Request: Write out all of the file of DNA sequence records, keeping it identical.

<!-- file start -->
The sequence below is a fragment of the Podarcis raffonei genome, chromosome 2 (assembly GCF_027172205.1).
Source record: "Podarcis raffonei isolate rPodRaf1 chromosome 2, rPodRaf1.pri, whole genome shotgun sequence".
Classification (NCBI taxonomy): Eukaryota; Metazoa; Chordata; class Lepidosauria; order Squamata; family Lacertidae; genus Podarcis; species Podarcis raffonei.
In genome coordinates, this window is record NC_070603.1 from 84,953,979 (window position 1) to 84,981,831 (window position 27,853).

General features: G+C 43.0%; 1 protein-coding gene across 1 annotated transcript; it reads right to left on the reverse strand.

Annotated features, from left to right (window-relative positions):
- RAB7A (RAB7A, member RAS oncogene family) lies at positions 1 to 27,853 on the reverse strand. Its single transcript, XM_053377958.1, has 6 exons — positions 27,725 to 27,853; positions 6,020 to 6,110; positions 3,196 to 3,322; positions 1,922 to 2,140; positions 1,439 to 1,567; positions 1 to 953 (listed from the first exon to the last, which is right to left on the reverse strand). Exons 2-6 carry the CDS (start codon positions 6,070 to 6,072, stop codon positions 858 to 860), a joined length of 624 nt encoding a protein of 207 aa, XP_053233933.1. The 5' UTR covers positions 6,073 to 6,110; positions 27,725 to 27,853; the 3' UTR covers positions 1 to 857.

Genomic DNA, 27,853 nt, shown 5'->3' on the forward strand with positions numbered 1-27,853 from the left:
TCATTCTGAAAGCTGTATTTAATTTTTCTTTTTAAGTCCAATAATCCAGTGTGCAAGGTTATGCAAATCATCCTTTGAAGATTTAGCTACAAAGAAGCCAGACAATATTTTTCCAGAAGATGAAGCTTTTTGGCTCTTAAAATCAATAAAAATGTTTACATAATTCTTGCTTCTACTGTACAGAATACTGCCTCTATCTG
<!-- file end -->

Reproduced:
The sequence below is a fragment of the Podarcis raffonei genome, chromosome 2 (assembly GCF_027172205.1).
Source record: "Podarcis raffonei isolate rPodRaf1 chromosome 2, rPodRaf1.pri, whole genome shotgun sequence".
Classification (NCBI taxonomy): Eukaryota; Metazoa; Chordata; class Lepidosauria; order Squamata; family Lacertidae; genus Podarcis; species Podarcis raffonei.
In genome coordinates, this window is record NC_070603.1 from 84,953,979 (window position 1) to 84,981,831 (window position 27,853).

General features: G+C 43.0%; 1 protein-coding gene across 1 annotated transcript; it reads right to left on the reverse strand.

Annotated features, from left to right (window-relative positions):
- RAB7A (RAB7A, member RAS oncogene family) lies at positions 1 to 27,853 on the reverse strand. Its single transcript, XM_053377958.1, has 6 exons — positions 27,725 to 27,853; positions 6,020 to 6,110; positions 3,196 to 3,322; positions 1,922 to 2,140; positions 1,439 to 1,567; positions 1 to 953 (listed from the first exon to the last, which is right to left on the reverse strand). Exons 2-6 carry the CDS (start codon positions 6,070 to 6,072, stop codon positions 858 to 860), a joined length of 624 nt encoding a protein of 207 aa, XP_053233933.1. The 5' UTR covers positions 6,073 to 6,110; positions 27,725 to 27,853; the 3' UTR covers positions 1 to 857.

Genomic DNA, 27,853 nt, shown 5'->3' on the forward strand with positions numbered 1-27,853 from the left:
TCATTCTGAAAGCTGTATTTAATTTTTCTTTTTAAGTCCAATAATCCAGTGTGCAAGGTTATGCAAATCATCCTTTGAAGATTTAGCTACAAAGAAGCCAGACAATATTTTTCCAGAAGATGAAGCTTTTTGGCTCTTAAAATCAATAAAAATGTTTACATAATTCTTGCTTCTACTGTACAGAATACTGCCTCTATCTG